Wheeee, what a ride!
We were bearish on Wednesday so you know it was time to flip bullish on Thursday and we did off that bad open where my morning alert to members added some aggressive positions:
XLF/FAS is still my favorite bullish play to speculate with. FAS July $83/90 bull call spread is $2.60 and you can sell a JPMorgan (JPM) Jan $29 put for $2.30 to knock the net down to .30 and, if you stop the bull spread out at $1.30 (50% down), then you are in the short JPM Jan $29 puts for net $1 and your worst case is owning JPM for net $28, which is 18% below the current price.
Oil is also interesting (and I still like gasoline (/RB) over $2.65) at $82.50 and USO is down over 20% since May 1st so I like the USO Aug $35 calls for .53, selling the Aug $27 puts for .58 for a net .05 credit and your worst case is you are long on oil 13% below the current price or about $72 a barrel.
Needless to say they are all doing quite nicely and that futures trade on gasoline is the same one I mentioned right in Wednesday morning's post, when we caught that big spike up to $2.69 for a $1,680 per contract gain so, of course, we were thrilled to get another crack at $2.65 yesterday morning and we got another run to $2.69, where we took our non-greedy exit again.
Oil futures ran up $1,500 to $84 and the USO spread shot up to .15 for a quick 200% on cash for the day and our FAS spread is looking very good with Sheila Bair paying JPM a backhanded compliment this morning, saying:
They made a big mistake. I think it proves my point these banks are too big and too complex to centrally manage. But at the end of the day it was not any kind of loss that would threaten the viability of the bank.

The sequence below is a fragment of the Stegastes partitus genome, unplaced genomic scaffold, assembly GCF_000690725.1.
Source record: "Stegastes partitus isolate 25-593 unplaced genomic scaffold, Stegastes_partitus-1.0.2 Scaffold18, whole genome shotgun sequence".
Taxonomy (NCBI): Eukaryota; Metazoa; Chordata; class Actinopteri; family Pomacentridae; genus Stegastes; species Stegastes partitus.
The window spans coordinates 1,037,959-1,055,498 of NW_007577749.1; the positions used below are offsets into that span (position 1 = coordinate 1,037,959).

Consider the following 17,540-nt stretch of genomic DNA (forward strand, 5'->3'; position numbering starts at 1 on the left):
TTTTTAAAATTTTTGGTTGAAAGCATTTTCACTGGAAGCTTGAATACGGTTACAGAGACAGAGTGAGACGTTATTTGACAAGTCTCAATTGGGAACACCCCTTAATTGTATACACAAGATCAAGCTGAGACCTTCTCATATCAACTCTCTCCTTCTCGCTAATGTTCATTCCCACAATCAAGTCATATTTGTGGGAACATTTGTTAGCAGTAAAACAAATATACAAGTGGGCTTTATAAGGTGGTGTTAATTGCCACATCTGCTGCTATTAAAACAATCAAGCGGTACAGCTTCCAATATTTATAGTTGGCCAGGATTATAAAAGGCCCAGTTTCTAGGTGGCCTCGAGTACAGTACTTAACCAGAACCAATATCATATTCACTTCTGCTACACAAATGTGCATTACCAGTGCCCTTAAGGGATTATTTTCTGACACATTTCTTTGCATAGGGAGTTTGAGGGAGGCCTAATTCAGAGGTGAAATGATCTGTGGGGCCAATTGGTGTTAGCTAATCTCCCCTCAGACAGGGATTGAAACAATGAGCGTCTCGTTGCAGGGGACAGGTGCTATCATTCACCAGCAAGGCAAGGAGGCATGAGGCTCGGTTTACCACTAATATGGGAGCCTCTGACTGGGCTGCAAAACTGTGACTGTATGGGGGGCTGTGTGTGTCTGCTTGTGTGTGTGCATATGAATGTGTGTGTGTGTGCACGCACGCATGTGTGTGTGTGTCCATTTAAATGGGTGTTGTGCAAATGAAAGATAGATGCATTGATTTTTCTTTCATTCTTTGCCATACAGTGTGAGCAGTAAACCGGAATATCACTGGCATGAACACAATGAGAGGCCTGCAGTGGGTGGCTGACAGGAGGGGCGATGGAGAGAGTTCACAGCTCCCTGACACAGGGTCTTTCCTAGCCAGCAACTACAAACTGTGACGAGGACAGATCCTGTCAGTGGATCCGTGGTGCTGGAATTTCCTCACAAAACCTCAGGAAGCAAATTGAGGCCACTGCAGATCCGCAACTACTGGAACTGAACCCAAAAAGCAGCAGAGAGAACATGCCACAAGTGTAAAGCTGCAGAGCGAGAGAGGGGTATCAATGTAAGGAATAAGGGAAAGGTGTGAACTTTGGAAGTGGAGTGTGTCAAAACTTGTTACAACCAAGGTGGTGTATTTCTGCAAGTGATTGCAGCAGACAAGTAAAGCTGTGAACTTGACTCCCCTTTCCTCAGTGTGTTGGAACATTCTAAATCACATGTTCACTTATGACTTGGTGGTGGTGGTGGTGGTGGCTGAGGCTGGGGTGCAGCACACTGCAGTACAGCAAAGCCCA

Believe me, that was harsh compared to the parade of JPM flunkies posing as senators who stumbled over each other as they competed to see who could bend over backwards the farthest for Jamie Diamon, asking him how he'd like the regulations to be written instead of what he was thinking when he decided to gamble with Federally insured money.
"We're here quizzing you," Senator Bob Corker (R-TN) explained to Dimon in a typical exchange. "If you were sitting on this side of the dais, what would you do to make our system safer than it is, and still meet the needs of a global economy like we have?" Some senators even asked Dimon what regulations he'd like to dismantle. "I would like to come away from the hearing today with some ideas on what you think we need to do, what we maybe need to take apart that we've already done, to allow the industry to operate better," said Senator Jim DeMint (R-SC).
Rather than focusing on the clear and present danger presented by JPMorgan's risky financial maneuvers, Corker then invited Dimon to opine on the "societal good" of his bank, and asked, "What would society be like without these institutions?"
Dimon eagerly expounded on the value JPMorgan chase provides to the public, particularly "mothers and veterans." Instead of pressing for tougher controls, Senator Mike Crapo (R-ID) asked Dimon, "What should the function of the regulators be?" ProPublica had a nice article titled: "Charting the Cozy Connections between JPMorgan and the Senate Banking Committee" that's sickening but a good read.
Of course there's no need to buy all those senators when you can just buy yourself a president. Shelly Adelson, the LVS casino magnate who donated $21 million to a super PAC supporting Newt Gingrich and followed up this week with $10 million to a pro-Mitt Romney super PAC, will apparently donate "whatever it takes" to defeat President Obama, a source told Forbes. The owner of the Las Vegas Sands casino will reportedly make "limitless" donations to get Romney elected, the source said - which certainly is in line with Adelson's recent comments that he could donate as much as $100 million to Romney's campaign. To make a comparison, the $10 million Adelson just donated to the Romney campaign is equivalent to an American family with a net worth of $100,000 donating $40.
Meanwhile, anticipation is high but we'll have to wait for the weekend to see what kind of market rally the G20 is willing to pay for.
Additional disclosure: Positions as indicated but subject to change.